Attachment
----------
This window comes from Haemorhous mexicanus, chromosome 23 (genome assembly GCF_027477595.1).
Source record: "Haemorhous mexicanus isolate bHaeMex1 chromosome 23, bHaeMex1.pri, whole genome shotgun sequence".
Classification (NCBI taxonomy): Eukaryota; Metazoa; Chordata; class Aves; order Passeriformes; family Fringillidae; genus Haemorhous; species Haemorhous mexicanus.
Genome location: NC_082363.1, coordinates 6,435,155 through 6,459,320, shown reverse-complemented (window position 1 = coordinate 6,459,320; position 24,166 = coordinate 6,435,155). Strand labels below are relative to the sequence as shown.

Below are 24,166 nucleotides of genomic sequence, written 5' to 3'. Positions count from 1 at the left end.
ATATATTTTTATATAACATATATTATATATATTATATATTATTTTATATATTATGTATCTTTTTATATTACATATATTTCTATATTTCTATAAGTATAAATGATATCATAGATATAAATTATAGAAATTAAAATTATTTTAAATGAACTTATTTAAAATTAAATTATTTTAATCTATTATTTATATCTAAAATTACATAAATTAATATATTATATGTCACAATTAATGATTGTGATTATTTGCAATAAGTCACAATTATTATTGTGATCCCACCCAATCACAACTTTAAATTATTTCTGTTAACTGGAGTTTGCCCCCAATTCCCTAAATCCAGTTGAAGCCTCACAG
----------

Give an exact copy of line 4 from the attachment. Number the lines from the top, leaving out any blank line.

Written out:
Genome location: NC_082363.1, coordinates 6,435,155 through 6,459,320, shown reverse-complemented (window position 1 = coordinate 6,459,320; position 24,166 = coordinate 6,435,155). Strand labels below are relative to the sequence as shown.